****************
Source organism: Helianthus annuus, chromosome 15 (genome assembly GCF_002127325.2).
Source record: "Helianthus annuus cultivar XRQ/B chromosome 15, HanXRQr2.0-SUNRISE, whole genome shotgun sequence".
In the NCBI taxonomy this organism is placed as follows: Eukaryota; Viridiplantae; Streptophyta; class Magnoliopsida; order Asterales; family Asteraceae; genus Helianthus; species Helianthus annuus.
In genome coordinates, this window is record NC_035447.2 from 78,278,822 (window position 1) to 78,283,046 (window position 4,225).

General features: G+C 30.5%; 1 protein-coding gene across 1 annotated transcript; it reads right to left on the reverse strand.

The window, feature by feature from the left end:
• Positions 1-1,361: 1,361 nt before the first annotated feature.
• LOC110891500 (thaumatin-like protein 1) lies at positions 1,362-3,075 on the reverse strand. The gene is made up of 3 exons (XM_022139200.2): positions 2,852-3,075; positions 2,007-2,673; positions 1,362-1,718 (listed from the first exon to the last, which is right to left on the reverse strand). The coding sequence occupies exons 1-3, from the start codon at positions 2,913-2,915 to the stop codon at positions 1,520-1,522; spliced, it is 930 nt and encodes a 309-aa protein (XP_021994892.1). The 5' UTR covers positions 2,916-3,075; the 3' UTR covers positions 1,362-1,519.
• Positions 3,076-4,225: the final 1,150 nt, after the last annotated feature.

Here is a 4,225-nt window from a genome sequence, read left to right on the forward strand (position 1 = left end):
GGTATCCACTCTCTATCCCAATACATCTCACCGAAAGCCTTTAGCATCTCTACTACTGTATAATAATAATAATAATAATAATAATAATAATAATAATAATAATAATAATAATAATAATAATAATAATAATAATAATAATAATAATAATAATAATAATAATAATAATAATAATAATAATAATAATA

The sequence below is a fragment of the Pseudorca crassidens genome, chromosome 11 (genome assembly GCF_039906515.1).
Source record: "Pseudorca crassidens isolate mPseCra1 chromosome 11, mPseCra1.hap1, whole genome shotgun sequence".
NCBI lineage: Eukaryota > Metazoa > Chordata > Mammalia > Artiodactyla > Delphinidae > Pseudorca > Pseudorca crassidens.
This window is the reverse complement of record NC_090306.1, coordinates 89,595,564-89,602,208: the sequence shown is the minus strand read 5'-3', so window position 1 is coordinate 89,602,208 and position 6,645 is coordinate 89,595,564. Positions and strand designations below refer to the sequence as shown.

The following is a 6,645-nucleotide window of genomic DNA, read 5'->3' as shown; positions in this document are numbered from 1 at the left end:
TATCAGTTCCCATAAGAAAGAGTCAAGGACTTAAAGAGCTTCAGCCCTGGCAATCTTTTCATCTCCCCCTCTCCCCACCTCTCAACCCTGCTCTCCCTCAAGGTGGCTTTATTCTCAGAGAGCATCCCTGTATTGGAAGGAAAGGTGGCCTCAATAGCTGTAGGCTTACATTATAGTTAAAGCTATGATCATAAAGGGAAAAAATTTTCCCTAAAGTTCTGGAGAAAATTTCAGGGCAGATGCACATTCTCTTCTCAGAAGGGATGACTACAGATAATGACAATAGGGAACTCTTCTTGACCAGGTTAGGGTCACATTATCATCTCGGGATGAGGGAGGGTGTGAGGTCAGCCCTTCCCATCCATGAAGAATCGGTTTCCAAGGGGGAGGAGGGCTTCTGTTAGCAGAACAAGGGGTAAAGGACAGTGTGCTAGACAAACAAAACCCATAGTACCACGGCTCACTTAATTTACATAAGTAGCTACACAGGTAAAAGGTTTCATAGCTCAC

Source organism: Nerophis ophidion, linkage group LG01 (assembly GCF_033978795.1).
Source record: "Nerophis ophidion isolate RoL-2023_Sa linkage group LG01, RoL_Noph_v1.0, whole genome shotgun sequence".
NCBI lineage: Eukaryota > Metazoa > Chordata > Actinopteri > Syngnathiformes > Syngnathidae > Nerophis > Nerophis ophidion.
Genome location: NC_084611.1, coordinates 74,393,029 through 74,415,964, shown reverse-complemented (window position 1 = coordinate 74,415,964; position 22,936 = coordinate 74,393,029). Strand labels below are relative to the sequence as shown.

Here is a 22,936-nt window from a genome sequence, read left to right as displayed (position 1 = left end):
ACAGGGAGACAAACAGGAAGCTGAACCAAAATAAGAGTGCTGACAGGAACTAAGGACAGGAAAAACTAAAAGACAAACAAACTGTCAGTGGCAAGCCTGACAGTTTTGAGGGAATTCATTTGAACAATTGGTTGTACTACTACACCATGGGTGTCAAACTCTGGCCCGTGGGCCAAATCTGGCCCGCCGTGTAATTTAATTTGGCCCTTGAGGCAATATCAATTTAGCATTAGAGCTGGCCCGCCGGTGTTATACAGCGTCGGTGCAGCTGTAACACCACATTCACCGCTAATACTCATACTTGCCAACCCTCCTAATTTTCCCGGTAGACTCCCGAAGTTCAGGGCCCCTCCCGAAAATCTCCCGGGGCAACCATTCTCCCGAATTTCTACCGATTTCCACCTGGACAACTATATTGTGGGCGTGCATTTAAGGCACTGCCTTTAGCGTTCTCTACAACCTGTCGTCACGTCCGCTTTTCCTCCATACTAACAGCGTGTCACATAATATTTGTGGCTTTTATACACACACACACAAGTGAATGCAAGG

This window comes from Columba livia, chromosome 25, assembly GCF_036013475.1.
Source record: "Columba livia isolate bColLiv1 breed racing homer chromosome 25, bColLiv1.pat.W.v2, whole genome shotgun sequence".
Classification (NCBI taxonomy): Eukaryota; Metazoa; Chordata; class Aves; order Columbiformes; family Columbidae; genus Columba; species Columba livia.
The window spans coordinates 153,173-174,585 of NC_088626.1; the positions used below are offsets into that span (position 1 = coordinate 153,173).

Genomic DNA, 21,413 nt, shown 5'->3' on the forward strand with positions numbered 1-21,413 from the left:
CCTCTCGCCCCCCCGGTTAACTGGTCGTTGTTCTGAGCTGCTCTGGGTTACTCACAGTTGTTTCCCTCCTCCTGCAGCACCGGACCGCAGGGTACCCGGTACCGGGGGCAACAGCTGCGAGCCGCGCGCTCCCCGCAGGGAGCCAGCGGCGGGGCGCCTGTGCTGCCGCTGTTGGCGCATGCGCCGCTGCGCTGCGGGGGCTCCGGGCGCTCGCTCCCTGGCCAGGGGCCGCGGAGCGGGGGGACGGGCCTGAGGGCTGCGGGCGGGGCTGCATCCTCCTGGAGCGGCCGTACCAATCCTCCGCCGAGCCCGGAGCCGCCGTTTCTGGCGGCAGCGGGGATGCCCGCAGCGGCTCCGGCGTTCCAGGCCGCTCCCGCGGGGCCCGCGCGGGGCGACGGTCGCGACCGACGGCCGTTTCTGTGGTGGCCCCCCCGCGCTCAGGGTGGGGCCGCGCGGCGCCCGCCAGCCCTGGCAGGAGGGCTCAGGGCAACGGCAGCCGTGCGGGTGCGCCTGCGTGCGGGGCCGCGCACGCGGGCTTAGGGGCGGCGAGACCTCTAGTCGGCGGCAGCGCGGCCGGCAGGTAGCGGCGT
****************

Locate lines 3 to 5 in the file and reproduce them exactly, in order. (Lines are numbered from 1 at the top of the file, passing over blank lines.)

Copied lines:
In the NCBI taxonomy this organism is placed as follows: Eukaryota; Viridiplantae; Streptophyta; class Magnoliopsida; order Asterales; family Asteraceae; genus Helianthus; species Helianthus annuus.
In genome coordinates, this window is record NC_035447.2 from 78,278,822 (window position 1) to 78,283,046 (window position 4,225).

General features: G+C 30.5%; 1 protein-coding gene across 1 annotated transcript; it reads right to left on the reverse strand.